• Embarking on this lesson, you'll gain insight into the historical development and contemporary challenges surrounding the doctrine of justification. Through exploring classic Reformation principles and contemporary reassessments, you'll understand the tensions between Protestant and Roman Catholic perspectives, particularly regarding the infusion of righteousness and the role of grace.
  • The lesson explores the intricate connection between faith and works, justification, and sanctification in contemporary theological discourse. It delineates divergent views on justification, with scholars like Piper advocating for the preservation of biblical distinctions amidst modern theological trends. The lesson examines key questions regarding the meaning, basis, time, and means of justification.
  • Students in Dr. Moo's class ask multiple questions about justification.
  • By studying Romans 3:27-4:25, you gain insight into Paul's theology, where faith, exemplified by Abraham's righteousness, transcends works and ethnicity, emphasizing the universal scope of salvation through Christ.
  • Hear the questions the students ask regarding Romans 3:27–4:25. And discover Dr. Moo's answers to the questions posed.
  • In Romans 5 – 8, you gain insights into profound theological concepts like justification, identity in Christ, and the tension between present reality and future hope, guiding you to embrace your changed identity and hope for future transformation amidst life's trials.
  • Students as deep questions about Romans 5-8. Hear what Dr. Moo presents as answers to their questions.
  • Through Romans 5:1-11, you'll review the contrast between the Old and New Realms, understanding the essence of living in grace, finding hope amid suffering, and experiencing the assurance of eternal security rooted in Christ's sacrifice and God's love poured into believers' hearts by the Holy Spirit.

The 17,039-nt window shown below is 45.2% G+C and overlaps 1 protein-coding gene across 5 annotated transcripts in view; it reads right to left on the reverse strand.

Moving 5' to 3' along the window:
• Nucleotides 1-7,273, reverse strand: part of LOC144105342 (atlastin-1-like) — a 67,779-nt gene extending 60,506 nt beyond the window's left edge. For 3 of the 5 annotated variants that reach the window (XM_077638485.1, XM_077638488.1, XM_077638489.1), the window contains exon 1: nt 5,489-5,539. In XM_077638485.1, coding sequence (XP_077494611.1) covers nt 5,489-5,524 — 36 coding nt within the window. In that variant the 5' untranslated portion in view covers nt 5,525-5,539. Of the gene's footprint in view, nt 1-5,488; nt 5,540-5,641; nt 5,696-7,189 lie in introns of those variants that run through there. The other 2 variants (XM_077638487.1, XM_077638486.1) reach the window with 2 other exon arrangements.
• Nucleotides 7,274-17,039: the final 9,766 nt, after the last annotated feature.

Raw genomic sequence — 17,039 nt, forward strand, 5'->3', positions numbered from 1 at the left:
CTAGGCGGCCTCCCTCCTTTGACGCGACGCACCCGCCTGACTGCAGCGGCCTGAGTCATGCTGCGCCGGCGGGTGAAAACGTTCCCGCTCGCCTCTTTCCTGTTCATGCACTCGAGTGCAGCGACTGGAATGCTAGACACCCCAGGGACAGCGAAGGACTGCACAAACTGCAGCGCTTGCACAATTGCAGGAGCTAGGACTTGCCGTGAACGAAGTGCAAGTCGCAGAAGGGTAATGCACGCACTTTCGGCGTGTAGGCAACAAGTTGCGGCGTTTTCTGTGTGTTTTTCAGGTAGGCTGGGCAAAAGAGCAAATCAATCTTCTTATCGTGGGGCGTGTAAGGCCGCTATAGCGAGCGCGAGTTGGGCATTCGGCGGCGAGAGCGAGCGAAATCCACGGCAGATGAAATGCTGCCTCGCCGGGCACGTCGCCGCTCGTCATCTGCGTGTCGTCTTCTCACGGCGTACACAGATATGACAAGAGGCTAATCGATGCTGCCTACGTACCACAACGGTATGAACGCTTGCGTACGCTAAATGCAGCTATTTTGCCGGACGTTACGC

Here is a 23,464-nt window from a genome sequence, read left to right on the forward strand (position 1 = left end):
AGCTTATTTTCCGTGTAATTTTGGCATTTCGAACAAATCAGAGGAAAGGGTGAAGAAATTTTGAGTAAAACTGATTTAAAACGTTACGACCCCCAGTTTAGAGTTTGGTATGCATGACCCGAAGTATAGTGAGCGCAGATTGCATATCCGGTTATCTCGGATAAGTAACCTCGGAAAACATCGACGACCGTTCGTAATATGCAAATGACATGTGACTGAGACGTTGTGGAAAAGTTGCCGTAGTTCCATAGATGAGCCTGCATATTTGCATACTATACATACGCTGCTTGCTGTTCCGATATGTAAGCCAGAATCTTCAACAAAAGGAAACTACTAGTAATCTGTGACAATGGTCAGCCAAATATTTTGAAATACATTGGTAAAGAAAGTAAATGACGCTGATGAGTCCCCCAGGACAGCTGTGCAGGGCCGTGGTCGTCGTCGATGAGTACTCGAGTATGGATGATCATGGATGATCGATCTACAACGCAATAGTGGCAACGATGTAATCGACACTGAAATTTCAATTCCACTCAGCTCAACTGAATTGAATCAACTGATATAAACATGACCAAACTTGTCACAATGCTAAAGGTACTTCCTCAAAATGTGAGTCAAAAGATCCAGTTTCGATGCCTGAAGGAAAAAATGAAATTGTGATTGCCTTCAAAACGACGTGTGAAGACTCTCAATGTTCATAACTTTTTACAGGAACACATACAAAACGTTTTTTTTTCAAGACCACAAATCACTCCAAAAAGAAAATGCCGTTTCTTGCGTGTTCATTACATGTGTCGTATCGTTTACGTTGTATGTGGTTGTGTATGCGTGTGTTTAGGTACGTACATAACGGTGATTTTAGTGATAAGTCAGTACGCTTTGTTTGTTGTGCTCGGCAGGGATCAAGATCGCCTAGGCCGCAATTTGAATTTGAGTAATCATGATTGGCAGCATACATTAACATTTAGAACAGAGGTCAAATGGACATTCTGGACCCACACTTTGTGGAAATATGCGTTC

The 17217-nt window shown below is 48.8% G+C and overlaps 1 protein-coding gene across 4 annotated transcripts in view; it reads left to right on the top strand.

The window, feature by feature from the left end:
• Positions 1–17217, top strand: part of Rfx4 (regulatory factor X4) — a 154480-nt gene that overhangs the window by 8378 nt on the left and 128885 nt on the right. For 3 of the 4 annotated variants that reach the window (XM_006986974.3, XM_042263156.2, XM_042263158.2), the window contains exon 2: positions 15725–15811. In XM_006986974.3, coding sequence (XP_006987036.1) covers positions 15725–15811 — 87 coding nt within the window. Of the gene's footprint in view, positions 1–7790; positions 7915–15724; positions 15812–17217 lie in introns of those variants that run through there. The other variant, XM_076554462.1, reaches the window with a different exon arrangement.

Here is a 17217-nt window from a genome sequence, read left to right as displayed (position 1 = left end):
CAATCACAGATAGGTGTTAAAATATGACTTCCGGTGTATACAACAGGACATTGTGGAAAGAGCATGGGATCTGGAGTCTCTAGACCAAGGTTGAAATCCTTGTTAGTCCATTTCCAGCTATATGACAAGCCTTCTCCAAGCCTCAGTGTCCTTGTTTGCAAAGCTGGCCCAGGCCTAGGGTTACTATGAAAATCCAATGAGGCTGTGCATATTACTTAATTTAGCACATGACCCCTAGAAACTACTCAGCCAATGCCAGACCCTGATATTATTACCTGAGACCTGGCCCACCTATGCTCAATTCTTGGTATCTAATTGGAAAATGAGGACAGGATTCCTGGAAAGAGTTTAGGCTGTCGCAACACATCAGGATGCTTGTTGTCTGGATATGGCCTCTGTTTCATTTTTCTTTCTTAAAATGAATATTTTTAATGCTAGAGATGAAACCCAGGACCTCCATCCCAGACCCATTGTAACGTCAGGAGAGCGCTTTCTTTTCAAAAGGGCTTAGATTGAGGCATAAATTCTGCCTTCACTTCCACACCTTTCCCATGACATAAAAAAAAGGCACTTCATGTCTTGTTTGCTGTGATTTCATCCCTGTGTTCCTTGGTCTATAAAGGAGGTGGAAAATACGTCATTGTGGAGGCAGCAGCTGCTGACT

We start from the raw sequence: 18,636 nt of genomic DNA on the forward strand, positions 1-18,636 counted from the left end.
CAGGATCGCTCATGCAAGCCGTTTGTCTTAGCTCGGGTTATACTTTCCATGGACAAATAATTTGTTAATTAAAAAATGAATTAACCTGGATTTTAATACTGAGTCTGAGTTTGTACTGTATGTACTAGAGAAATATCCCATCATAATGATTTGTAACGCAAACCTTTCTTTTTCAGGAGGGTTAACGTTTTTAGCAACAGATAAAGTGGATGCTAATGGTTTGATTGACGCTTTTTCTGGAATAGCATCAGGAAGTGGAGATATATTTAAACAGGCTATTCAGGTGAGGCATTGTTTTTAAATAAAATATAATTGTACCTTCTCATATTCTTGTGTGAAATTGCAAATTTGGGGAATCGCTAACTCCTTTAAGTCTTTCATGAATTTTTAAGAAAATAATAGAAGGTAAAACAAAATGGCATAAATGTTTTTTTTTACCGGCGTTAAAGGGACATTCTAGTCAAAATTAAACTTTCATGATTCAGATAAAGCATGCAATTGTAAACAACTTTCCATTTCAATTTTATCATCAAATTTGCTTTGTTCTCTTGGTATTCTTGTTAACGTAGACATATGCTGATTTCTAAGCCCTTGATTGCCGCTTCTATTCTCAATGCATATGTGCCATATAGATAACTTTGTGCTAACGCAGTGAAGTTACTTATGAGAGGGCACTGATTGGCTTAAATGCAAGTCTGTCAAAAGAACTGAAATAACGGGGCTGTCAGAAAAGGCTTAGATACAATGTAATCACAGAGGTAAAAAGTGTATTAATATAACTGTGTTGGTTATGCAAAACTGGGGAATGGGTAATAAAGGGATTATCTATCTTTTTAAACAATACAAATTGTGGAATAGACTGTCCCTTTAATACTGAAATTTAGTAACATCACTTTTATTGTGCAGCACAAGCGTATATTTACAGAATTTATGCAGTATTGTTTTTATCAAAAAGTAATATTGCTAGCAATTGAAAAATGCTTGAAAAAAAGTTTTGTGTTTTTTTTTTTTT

• In Romans 5:12-21, Paul contrasts Adam's sin with Christ's redemptive grace, emphasizing humanity's hope and victory over death through union with Christ, while various interpretations of original sin underscore the universal need for redemption and Christ's pivotal role in restoring humanity to God.
  • Listen to the thorough questions the students ask regarding Romans 5:12-21.
  • The students ask excellent questions of Dr. Moo in this insightful discussion on Romans 6:1-14.
  • Through this lesson, you will gain a deeper understanding of the theological implications of Christ's death and resurrection as explained in Romans 6. You will explore different interpretations of Paul's language regarding the old self and the new self, considering the implications for the Christian life. Ultimately, you will be challenged to recognize your identity in Christ and to actively live according to that identity, rejecting the slavery of sin and embracing servitude to God.